How to make sourdough bread

sourdough bread

sourdough bread

There is no better bread than sourdough bread,  specially your own baked for breakfast or lunch, with natures best ingredients.  If you ever tried a sourdough bread,  you would not eat any other one as it has an aroma, flavour and taste as no other bread.   

I would like to describe how to make a sourdough bread from the start – that means how to make the sourdough starter and then use it to mix with the flour and bake your own bread at home.  

You can use any flour to make the starter and bake the bread,  choose the best ingredients as flour should be organic, wholegrain, unbleached and unprocessed.  

Use preferably wholegrain flours which include the husks as well,  as they improve the fermentation process.   A rye wholegrain flour is the best choice,  however,  if you prefer white bread,  use wholegrain wheat white bread making flour which gives beter results than all purpose or ordinary baking white flour.    

A rye flour starter can be always used to make a white bread as you only use a small portion of the starter and will not taste the rye flavour at all.  If you want to use your starter to make different types of bread,  keep it clean from other ingredients and add them later after you cut a chunk off the dough  to use next time, otherwise you may end up with seeds in a white bread unintentionally.  

What is a sourdough starter – It is a fermented flour treated by bacteria which makes the dough to rise, similar to yeast or baking soda,  which are other two rising agents used in bread making.   The sourdough is however the most healthy one as it is natural and easily digestible.   The sourdough starter is a living thing which grows, eats, multiply and it can live for many years if fed regularly and looked after.   It is a careful balance of enzymes, bacteria, fungi (which is also called wild yeast),  fuel which in this case is carbohydrate, moisture and warm temperature to allow it to grow.  It needs warm temperature to ferment and for the correct enzymes balance to occur,  and when it is ready to use,  it can be stored in the fridge to delay the growing process.   The starter can live for hundreds or even thousands of years – I read about an Egyptian starter which was over 2000 years old,  and the older they get the better and stronger they become.    

After you make the starter and want to store it for later,  you need to lower the surrounding temperature to slow its growth,  so the best way is to put it in the fridge.  If you want to store the starter for a longer time,  about few months,  you can add salt to slow down the fermentation process and keep it in the fridge.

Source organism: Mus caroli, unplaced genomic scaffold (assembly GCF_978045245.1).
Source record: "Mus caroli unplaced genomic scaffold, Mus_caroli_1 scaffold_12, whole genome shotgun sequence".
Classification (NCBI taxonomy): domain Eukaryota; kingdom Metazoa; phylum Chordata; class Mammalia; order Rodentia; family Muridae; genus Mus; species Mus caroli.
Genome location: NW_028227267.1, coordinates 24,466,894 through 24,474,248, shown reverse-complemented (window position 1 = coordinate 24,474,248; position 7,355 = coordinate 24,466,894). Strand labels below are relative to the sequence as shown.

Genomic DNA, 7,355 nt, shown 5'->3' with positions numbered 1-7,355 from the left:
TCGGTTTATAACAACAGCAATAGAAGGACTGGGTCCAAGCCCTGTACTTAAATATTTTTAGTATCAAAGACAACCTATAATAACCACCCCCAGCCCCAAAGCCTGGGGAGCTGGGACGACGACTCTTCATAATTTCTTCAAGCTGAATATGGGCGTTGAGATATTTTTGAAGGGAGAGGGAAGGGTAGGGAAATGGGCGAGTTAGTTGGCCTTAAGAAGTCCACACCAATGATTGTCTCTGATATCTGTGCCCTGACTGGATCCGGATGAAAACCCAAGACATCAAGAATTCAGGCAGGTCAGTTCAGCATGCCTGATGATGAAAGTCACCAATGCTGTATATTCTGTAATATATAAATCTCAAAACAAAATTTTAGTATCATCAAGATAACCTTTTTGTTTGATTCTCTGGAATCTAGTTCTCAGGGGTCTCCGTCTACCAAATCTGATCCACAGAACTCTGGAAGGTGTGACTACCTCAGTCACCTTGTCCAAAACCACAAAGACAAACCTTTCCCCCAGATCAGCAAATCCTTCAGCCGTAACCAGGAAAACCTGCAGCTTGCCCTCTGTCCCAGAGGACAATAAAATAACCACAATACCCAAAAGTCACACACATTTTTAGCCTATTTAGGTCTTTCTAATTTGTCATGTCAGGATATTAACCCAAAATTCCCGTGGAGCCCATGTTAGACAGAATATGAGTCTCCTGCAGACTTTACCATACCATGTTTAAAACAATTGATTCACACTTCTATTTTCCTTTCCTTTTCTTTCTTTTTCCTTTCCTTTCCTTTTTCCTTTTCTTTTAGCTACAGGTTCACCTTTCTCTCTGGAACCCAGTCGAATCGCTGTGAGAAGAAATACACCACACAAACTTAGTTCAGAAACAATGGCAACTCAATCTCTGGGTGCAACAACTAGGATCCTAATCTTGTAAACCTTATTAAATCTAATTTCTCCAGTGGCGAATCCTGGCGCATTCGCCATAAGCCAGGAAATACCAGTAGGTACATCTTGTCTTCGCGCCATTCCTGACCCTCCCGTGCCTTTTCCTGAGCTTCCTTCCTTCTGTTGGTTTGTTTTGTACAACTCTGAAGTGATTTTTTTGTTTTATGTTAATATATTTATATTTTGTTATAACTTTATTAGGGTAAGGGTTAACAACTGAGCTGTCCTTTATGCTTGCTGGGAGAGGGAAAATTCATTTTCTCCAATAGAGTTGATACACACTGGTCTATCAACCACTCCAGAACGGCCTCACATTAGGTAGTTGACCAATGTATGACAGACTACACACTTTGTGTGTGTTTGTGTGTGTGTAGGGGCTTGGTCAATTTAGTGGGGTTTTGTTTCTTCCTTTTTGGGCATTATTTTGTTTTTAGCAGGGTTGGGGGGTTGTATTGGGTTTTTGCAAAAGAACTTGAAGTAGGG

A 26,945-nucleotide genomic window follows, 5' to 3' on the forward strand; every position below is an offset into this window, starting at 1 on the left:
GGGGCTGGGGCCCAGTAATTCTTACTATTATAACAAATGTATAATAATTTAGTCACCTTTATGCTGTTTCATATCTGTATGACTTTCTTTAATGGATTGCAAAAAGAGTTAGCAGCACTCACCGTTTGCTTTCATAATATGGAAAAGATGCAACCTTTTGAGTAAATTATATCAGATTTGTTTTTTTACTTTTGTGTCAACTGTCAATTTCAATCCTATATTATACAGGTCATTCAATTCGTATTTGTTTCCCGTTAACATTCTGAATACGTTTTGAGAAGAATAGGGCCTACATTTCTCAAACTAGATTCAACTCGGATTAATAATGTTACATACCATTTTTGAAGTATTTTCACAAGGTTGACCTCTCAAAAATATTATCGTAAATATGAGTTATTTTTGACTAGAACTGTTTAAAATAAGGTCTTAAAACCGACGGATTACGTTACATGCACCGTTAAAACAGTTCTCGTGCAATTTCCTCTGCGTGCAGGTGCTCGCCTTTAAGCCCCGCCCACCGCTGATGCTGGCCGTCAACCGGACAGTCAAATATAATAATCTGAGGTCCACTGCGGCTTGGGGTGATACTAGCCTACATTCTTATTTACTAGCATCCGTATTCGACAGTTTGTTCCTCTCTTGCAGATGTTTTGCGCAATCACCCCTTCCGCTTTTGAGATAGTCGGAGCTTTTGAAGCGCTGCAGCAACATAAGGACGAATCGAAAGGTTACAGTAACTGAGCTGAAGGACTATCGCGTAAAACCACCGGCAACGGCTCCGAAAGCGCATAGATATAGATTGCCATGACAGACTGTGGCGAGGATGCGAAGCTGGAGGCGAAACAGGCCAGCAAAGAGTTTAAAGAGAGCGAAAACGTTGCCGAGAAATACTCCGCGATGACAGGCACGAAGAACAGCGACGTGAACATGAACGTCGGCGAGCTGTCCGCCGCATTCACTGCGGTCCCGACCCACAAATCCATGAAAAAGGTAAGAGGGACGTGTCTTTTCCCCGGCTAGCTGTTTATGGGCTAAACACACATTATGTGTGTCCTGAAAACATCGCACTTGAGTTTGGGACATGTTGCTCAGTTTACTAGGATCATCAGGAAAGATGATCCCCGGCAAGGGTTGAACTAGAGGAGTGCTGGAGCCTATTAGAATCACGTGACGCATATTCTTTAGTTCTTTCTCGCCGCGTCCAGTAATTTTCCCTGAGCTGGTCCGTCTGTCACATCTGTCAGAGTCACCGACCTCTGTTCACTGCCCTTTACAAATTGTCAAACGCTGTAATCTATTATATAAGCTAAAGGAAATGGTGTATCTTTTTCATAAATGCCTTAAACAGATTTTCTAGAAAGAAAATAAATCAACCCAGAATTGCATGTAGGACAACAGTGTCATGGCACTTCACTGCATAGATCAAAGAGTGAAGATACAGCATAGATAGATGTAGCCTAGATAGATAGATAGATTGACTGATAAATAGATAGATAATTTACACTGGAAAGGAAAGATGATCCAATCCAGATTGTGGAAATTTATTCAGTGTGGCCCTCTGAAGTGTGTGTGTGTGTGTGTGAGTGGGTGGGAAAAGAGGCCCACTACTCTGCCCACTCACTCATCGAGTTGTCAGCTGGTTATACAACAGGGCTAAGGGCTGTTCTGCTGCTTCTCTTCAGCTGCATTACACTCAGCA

A new starter is not as strong as an older one and you will need to allow more time for the dough to rise than when you using already well established starter to make the sourdough for bread.  

Feeding the starter and keeping it alive – it needs to be fed regularly, usually everyday and preferably at the same time of the day.   It can be fed on anything that will ferment  and which has carbohydrates.   If you vary the flour or liquid,  the starter will change the qualities, textures and flavours it produces in its final bread product, as a varied diet breeds different microbiologies,  its believed that it becomes stronger and more resilient,  and it will thrive for a long time even in changing conditions of temperature and storage.  These various ingredients and conditions throughout is life, make it stronger because of the changes instead of being always in the same perfect environment.    

At the beginning the starter requires time and patience to keep it going.  After a week when it is established and the wild yeasts develop into a bubbly soft mass,  it will be ready to use.   The first bread baked from a new starter may not rise as much as from an older starter,  this will improve however when starter develops longer.  

The commercially sold sourdough bread often is not the REAL SOURDOUGH,  as bakers use yeast,  often refined to speed up the rising process.   This is not a sourdough at all as the yeast will overpower any sourdough culture also called wild yeast.   If you use yeasted bread dough for a starter,  or later add yeast to your sourdough,  it will always contain the yeast and never be a true sourdough.  

You can choose flour for starter from any different grains – wheat, barley, rye, rice, spelt, oats, triticale, corn, millet, and any others,  preferably organic and wholegrain,  white or wholemeal.